Adding up word counts nervously -- must have exactly 111! Cut ten here, two there. Counting and re-counting, getting different totals each time... What a silly obsession!
"Fireworks! I almost forgot fireworks! How odd... I've always loved Gandalf's fireworks!"
"There!" she yells triumphantly. "Finished! One hundred and"
Liz:/Tanaqui: I would like drabbles set in Ithilien: any time from when it was first settled at the end of the second age through to the resettlement after the War of the Ring.
Or you could always just write a drabble about my favourite Captain of the Ithilien Rangers/Prince of Ithilien and his relationship with the place.
The faint scent of flowering trees drifted over the ruined walls. "Almond or apple," Faramir thought drowzily; trees of the lineage of the rose, with their sweet, five-petaled flowers. Long ago, Ithilien was laid out in fields and orchards and well-tended woods, a chessboard with squares of brown and bright green. Apricots, apples and pears were sent to the markets of northern Gondor and south to Belfalas. He tried to imagine all those fruit trees in flower, acre after acre of shining, white branches. "How beautiful it must have been," he thought as he drifted to sleep in the farmhouse.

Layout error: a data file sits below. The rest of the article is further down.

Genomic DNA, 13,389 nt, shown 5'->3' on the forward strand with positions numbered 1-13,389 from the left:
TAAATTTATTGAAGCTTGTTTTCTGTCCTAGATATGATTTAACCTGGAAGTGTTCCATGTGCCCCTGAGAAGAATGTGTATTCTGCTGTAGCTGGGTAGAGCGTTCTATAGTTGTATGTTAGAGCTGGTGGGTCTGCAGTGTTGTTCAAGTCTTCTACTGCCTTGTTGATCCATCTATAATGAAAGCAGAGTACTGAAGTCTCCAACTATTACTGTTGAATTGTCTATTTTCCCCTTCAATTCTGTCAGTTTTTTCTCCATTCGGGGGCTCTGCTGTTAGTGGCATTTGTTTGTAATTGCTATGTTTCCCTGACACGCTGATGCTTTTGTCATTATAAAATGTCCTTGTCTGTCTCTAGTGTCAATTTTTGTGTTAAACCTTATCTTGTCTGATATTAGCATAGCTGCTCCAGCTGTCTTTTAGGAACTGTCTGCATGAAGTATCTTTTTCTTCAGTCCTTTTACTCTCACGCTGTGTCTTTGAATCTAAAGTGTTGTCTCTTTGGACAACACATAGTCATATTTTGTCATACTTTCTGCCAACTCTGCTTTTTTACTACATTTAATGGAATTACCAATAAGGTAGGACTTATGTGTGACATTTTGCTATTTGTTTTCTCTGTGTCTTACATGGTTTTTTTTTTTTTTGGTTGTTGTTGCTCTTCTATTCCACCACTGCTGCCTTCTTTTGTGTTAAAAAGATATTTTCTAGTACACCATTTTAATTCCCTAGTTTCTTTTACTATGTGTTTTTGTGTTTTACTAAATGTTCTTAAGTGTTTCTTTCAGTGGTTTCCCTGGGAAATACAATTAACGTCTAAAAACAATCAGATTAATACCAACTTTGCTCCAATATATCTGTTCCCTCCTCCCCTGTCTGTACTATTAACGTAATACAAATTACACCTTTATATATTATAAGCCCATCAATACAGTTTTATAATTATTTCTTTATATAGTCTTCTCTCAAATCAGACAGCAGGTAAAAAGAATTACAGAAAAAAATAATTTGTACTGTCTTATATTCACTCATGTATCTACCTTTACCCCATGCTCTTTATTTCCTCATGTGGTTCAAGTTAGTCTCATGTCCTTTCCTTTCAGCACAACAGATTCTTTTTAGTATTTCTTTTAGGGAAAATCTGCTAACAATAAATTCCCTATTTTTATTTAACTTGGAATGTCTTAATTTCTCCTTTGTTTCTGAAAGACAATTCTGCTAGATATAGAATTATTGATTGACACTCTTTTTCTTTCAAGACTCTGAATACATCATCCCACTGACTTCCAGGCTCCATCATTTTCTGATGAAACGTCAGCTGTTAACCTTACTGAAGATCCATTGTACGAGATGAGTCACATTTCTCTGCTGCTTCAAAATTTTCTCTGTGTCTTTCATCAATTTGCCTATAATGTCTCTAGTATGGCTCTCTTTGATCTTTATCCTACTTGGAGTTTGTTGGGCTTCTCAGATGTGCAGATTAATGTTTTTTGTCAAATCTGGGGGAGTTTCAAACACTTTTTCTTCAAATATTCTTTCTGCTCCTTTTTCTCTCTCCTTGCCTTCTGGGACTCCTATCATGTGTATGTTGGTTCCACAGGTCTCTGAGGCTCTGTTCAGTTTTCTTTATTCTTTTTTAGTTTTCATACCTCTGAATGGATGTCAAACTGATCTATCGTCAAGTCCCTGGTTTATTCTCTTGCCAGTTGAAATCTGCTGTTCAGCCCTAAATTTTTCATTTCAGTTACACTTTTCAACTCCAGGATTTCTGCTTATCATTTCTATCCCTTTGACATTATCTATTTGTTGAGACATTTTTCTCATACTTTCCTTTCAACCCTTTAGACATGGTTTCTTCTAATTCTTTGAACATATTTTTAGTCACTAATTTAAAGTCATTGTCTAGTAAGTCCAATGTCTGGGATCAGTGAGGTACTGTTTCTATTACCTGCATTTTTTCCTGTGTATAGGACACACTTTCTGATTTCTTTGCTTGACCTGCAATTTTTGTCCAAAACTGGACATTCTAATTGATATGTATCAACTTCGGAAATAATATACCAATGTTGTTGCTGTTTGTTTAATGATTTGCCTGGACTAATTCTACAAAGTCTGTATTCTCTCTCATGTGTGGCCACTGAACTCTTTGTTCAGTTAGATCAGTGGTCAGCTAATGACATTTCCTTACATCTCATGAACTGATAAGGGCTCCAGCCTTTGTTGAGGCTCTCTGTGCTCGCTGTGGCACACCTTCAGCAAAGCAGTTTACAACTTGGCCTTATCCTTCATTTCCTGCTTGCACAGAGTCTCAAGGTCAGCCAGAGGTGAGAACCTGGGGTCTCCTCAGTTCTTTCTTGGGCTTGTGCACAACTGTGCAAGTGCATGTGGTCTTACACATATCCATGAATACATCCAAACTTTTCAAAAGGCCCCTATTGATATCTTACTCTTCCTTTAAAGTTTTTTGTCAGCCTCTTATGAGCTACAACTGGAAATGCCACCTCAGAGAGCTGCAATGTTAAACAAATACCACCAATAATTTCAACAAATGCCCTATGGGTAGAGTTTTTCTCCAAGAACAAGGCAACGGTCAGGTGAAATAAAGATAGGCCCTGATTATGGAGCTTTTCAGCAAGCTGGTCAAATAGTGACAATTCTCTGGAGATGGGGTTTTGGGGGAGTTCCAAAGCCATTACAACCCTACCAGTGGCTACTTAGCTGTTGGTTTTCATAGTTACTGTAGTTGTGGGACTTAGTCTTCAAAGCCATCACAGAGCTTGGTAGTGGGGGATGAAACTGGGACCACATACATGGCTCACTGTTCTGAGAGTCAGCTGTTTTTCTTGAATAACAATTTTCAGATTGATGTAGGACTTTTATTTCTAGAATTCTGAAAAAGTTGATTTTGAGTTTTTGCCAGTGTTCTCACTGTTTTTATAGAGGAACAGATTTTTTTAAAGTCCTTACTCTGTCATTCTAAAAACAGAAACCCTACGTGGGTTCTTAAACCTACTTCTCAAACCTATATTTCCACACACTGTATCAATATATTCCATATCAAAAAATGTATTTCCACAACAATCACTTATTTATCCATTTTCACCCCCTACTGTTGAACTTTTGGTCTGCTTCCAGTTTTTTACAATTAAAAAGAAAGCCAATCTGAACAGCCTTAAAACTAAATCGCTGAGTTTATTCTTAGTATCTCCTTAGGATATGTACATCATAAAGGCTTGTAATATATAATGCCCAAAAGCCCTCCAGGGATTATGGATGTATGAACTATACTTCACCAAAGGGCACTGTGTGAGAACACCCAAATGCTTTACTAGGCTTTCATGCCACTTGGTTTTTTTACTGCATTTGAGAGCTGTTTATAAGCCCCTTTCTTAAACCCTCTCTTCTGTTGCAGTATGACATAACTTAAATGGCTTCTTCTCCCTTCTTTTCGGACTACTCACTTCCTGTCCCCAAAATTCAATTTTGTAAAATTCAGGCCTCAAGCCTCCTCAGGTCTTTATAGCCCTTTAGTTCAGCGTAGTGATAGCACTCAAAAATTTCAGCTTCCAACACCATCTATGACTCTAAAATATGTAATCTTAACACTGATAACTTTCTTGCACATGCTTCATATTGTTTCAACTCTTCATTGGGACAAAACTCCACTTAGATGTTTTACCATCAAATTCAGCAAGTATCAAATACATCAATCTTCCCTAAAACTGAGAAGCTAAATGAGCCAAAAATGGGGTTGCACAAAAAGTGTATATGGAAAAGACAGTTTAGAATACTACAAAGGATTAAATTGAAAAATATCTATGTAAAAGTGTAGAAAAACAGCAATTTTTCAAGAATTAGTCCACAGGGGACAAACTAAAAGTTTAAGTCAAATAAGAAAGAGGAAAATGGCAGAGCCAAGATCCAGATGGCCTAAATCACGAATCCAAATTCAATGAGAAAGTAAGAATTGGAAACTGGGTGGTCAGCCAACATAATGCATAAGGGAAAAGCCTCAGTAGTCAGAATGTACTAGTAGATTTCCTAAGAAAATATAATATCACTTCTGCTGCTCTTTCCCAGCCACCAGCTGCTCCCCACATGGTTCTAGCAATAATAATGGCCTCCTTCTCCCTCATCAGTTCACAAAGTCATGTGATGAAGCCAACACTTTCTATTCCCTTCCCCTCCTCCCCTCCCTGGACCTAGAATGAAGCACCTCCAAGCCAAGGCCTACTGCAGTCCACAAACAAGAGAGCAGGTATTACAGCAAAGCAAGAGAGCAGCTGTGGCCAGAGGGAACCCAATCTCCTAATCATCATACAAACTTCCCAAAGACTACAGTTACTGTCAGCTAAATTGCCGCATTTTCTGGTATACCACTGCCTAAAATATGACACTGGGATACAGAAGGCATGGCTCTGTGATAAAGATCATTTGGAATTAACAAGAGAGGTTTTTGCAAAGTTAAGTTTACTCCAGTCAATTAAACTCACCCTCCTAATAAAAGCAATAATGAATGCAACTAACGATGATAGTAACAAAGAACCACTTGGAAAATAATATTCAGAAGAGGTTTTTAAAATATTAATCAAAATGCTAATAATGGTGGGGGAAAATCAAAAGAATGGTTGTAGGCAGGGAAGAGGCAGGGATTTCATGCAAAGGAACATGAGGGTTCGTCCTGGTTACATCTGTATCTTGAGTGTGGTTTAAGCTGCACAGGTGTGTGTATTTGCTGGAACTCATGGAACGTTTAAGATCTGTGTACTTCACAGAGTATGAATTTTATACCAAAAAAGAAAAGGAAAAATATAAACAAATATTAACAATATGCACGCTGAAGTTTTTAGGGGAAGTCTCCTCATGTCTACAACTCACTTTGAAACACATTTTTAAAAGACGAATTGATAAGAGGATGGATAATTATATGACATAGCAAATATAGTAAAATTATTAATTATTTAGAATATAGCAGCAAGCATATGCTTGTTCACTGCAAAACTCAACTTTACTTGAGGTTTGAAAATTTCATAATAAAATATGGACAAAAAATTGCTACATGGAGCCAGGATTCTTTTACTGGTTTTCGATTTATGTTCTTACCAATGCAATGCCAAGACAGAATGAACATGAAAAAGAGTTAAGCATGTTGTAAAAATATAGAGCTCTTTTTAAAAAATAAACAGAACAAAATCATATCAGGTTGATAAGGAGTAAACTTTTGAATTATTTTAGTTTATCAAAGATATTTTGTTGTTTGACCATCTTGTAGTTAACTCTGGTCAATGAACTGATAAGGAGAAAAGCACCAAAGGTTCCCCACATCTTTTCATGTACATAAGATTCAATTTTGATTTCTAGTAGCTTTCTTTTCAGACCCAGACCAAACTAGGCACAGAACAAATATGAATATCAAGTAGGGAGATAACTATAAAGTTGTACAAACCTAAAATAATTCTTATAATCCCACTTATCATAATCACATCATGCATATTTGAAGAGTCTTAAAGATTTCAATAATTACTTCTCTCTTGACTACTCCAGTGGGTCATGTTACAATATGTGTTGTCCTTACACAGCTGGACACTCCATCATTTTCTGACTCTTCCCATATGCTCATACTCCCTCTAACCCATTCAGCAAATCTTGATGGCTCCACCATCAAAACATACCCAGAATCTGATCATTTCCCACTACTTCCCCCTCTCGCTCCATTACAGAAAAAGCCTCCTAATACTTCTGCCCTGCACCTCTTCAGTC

Dead and despoiled. Faramir made a deep ‘tchaa" of disgust and walked away from the downed tree that had shaded the hillside. The marauding orcs could not strew poison everywhere but they took delight in seeking out beautiful places to hack at the soil and sow their filth. Hungry despite the devastation, he pulled a peach from his pack. The heady scent promised sweet summers and full harvests as he slowly savored it. Licking the last of the juice from his fingers, he tucked the pit under a flap of uprooted turf and smoothed it back down before moving on.
With care the elf brushes earth around roots, his soft words encouraging the delicate flower to grow. Sitting back, he runs a light touch over its petals, remembering his recent words to Ithilien’s Prince. Green things will grow here again, Faramir, it shall be my gift to you and your Lady. These gardens will drive the memory of the Shadow away.